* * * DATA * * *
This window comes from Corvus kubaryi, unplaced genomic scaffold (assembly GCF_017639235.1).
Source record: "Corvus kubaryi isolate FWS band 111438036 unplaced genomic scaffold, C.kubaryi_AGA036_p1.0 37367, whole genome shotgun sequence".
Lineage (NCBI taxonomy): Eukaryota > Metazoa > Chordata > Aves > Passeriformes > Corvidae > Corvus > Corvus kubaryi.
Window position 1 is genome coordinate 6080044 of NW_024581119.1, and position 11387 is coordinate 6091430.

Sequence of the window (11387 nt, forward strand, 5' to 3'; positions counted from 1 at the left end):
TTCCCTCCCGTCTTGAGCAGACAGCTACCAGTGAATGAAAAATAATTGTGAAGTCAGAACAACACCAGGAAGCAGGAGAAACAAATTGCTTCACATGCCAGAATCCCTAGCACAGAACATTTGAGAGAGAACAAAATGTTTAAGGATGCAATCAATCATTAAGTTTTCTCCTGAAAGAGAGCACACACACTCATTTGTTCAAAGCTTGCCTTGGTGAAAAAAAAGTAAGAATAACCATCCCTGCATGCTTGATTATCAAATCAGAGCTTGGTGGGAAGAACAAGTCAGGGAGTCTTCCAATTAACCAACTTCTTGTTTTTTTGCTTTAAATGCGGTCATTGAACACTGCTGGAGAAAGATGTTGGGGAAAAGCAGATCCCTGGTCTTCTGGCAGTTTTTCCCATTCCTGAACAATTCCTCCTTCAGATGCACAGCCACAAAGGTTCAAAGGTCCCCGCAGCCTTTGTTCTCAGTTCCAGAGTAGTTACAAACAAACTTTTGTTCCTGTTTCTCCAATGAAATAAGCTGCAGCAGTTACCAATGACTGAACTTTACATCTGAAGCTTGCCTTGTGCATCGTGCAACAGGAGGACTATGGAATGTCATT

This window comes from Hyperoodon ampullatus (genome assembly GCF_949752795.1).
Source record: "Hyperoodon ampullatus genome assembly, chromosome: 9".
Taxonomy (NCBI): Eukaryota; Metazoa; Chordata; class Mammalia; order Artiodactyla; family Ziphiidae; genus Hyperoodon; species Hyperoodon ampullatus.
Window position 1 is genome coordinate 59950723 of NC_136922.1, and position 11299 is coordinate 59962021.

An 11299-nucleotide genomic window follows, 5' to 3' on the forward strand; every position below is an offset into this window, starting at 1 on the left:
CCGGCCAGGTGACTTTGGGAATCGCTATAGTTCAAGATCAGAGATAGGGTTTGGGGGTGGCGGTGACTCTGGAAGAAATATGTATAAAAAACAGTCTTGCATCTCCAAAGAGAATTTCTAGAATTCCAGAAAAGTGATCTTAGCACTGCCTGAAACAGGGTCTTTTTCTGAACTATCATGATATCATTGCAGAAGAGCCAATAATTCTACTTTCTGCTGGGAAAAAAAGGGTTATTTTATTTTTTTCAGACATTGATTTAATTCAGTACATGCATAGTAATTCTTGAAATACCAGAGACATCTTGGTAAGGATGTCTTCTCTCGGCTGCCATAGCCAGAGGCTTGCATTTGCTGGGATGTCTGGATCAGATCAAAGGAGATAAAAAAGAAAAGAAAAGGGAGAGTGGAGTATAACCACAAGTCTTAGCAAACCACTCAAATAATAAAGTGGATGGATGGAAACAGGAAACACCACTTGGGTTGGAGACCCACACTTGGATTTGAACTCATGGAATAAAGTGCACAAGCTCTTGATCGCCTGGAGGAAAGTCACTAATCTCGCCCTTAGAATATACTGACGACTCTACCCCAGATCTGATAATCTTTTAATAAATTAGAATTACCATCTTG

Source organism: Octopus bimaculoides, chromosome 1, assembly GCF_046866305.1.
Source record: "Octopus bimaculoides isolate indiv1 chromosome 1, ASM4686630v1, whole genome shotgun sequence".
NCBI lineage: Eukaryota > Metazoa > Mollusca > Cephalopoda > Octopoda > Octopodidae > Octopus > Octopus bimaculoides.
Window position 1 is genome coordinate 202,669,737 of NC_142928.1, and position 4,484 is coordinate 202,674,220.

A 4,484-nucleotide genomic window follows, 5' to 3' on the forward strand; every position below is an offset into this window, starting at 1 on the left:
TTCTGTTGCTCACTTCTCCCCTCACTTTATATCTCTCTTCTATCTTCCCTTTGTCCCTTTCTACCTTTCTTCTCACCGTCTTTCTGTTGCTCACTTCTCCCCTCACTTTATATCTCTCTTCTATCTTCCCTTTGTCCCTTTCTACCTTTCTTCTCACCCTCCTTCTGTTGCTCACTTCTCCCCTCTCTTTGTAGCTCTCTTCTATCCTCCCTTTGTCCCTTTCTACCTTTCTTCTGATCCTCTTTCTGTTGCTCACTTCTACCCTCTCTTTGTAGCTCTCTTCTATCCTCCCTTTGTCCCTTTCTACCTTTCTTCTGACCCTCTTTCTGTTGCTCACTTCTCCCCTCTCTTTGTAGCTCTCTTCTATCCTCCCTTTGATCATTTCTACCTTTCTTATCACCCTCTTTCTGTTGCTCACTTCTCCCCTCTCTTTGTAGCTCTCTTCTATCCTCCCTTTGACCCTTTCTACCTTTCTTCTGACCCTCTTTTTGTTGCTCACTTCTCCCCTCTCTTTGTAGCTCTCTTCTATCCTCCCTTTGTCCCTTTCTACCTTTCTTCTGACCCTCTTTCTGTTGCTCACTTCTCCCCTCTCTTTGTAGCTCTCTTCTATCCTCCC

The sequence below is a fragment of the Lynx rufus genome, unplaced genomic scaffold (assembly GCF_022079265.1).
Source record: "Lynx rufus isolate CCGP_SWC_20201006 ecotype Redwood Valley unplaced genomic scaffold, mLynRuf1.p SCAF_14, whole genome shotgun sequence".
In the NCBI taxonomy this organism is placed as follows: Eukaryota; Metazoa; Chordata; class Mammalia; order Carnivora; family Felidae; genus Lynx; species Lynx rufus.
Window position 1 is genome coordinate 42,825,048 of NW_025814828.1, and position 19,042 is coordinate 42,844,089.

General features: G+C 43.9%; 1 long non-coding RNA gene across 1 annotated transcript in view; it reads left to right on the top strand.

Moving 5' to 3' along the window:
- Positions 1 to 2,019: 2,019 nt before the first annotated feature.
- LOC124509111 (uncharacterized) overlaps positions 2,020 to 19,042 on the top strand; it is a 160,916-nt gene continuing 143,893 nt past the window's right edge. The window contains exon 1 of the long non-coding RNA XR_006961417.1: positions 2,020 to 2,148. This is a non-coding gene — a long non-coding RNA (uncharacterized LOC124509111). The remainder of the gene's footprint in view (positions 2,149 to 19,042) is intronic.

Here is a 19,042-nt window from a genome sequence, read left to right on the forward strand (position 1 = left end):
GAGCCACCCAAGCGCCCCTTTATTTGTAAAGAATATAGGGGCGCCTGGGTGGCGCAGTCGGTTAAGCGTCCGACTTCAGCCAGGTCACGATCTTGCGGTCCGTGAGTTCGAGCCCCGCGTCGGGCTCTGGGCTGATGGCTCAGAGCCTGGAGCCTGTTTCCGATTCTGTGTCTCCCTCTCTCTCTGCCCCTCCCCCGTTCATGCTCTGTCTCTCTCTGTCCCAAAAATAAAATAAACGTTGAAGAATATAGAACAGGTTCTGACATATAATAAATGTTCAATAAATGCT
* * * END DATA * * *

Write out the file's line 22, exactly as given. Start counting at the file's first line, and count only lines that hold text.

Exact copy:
Window position 1 is genome coordinate 42,825,048 of NW_025814828.1, and position 19,042 is coordinate 42,844,089.